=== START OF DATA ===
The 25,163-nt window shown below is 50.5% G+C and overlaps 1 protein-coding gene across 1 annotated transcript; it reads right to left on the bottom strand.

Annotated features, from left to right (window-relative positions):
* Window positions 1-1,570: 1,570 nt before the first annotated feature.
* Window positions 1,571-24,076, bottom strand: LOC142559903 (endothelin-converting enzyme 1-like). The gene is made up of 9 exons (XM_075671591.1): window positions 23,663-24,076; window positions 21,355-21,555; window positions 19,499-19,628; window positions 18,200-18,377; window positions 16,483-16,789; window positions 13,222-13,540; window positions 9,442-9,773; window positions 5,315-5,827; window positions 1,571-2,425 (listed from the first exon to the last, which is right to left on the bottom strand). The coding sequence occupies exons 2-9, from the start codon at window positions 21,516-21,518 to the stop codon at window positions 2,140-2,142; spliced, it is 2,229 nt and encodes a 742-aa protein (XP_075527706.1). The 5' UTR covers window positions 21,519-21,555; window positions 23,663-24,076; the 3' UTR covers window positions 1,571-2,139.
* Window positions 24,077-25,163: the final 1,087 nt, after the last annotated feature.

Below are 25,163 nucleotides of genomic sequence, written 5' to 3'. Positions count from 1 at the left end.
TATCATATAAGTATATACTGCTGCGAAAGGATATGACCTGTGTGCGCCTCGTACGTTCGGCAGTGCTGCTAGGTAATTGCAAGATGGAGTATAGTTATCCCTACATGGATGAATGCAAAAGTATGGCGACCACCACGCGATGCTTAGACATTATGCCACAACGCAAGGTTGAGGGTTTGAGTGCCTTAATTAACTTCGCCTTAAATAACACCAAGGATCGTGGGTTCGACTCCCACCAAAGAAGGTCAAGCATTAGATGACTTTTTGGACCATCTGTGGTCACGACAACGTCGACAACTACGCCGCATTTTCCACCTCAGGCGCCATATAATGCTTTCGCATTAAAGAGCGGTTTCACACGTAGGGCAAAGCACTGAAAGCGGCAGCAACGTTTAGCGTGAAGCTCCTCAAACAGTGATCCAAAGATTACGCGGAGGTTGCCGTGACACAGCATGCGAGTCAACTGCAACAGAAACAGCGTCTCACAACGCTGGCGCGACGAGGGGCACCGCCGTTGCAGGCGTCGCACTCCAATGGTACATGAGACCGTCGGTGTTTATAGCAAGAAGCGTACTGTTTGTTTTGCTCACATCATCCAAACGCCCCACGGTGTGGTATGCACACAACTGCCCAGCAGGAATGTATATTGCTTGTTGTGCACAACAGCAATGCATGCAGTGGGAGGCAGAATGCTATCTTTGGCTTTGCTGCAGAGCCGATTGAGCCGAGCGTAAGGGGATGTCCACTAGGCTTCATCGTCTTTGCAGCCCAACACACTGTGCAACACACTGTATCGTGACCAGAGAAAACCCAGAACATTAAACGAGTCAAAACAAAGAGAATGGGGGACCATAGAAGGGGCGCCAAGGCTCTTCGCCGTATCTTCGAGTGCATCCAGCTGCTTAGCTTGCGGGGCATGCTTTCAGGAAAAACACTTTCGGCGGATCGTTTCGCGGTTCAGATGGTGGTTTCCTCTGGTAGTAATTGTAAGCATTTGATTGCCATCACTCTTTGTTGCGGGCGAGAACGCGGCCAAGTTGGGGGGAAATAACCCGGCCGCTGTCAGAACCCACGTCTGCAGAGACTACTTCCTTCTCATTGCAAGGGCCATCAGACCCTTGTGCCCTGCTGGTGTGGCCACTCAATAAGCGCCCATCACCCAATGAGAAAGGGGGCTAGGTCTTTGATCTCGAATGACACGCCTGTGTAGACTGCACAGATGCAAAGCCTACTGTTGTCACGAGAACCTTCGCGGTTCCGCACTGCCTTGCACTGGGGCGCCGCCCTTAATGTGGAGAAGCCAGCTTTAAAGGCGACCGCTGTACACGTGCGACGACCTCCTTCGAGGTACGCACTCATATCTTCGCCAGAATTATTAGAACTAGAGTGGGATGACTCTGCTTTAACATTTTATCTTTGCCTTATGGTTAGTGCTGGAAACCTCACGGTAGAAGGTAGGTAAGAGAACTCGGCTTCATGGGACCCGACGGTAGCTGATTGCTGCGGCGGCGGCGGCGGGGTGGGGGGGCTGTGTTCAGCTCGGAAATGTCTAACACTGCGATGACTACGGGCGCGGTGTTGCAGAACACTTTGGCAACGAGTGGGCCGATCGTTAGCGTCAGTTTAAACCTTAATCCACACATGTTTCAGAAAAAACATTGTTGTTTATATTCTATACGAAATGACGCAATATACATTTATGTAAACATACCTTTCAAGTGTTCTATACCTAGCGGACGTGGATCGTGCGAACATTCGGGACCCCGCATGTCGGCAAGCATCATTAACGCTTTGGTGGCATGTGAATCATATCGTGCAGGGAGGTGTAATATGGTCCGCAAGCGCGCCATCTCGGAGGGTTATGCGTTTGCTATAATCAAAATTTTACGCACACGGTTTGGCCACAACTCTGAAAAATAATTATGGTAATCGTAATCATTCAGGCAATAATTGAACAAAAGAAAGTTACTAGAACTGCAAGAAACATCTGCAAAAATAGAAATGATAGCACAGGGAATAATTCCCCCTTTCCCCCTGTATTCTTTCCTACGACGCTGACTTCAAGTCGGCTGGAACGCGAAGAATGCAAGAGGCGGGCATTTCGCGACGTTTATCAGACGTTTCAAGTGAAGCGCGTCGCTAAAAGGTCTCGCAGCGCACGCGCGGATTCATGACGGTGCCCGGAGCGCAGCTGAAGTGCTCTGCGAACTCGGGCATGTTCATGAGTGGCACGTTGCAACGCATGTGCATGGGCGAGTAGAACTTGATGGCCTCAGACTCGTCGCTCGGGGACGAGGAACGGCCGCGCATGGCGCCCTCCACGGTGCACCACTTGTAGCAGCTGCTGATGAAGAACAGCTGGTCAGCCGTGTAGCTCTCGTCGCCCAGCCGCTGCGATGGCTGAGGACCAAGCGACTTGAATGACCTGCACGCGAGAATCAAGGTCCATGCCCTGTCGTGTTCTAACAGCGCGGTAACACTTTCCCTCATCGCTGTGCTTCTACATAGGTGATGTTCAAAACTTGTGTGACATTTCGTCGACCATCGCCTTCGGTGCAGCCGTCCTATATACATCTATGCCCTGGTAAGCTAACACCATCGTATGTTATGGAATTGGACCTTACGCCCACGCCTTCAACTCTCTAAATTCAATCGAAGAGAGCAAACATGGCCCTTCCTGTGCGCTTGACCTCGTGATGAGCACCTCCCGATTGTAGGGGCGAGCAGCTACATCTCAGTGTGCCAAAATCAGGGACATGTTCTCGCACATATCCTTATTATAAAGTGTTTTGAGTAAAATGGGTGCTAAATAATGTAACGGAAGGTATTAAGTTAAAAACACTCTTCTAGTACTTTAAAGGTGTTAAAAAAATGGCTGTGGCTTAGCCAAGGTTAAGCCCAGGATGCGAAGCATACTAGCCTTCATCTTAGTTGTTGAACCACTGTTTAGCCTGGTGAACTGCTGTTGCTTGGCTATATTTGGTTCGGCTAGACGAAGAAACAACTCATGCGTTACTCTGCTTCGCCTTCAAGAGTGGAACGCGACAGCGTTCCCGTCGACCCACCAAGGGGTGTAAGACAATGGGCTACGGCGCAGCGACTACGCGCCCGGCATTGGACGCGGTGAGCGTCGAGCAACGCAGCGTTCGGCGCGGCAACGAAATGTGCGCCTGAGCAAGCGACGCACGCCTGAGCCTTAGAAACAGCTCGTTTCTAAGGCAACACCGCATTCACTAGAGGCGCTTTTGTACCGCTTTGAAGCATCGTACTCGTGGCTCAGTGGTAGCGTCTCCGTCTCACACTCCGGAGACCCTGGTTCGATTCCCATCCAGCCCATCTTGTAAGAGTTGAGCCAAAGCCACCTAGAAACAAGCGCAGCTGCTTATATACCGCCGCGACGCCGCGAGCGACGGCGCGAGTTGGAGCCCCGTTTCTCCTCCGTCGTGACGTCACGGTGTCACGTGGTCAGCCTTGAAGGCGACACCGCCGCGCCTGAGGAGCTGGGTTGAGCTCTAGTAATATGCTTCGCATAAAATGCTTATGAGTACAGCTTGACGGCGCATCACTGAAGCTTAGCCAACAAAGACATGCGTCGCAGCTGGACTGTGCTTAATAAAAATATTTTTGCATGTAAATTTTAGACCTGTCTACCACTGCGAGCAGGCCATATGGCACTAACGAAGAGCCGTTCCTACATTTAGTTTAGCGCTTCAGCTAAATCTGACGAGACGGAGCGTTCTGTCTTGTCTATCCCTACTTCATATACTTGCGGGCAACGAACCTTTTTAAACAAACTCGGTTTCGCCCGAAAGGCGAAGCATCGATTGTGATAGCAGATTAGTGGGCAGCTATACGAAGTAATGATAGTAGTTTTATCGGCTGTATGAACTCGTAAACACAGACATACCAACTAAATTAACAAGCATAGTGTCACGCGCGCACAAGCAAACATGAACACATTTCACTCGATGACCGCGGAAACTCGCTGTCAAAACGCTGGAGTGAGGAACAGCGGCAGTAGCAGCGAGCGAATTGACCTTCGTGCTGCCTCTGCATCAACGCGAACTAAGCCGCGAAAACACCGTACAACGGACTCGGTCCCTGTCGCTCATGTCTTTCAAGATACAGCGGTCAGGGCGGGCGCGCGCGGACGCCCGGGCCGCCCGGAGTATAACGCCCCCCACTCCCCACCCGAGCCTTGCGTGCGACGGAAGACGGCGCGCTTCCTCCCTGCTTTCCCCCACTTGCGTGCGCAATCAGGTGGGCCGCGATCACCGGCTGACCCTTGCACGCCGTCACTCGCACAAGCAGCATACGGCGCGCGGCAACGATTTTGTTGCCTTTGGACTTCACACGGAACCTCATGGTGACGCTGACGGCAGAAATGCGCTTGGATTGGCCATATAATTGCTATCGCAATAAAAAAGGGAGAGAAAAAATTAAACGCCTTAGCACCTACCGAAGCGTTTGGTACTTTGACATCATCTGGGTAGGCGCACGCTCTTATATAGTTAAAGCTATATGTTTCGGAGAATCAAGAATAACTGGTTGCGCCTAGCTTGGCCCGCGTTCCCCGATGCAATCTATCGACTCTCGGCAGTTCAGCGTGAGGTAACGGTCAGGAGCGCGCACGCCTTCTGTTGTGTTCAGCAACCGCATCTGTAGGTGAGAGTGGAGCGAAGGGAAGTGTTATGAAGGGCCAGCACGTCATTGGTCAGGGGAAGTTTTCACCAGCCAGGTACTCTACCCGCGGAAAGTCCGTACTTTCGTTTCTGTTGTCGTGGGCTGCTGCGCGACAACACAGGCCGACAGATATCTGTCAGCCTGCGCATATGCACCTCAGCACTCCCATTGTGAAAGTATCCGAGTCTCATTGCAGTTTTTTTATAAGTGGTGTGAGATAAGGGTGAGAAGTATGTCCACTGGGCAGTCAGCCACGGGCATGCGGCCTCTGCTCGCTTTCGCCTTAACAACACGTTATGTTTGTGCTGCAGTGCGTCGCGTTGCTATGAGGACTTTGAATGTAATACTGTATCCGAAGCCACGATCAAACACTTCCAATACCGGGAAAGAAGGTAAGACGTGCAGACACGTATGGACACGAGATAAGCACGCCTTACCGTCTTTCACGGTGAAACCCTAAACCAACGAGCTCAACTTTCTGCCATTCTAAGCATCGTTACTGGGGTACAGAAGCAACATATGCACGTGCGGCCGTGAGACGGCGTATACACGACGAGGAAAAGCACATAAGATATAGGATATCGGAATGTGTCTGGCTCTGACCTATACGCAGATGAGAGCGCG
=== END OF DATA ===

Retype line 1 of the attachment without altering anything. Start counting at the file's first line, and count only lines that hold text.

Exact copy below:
The 25,163-nt window shown below is 50.5% G+C and overlaps 1 protein-coding gene across 1 annotated transcript; it reads right to left on the bottom strand.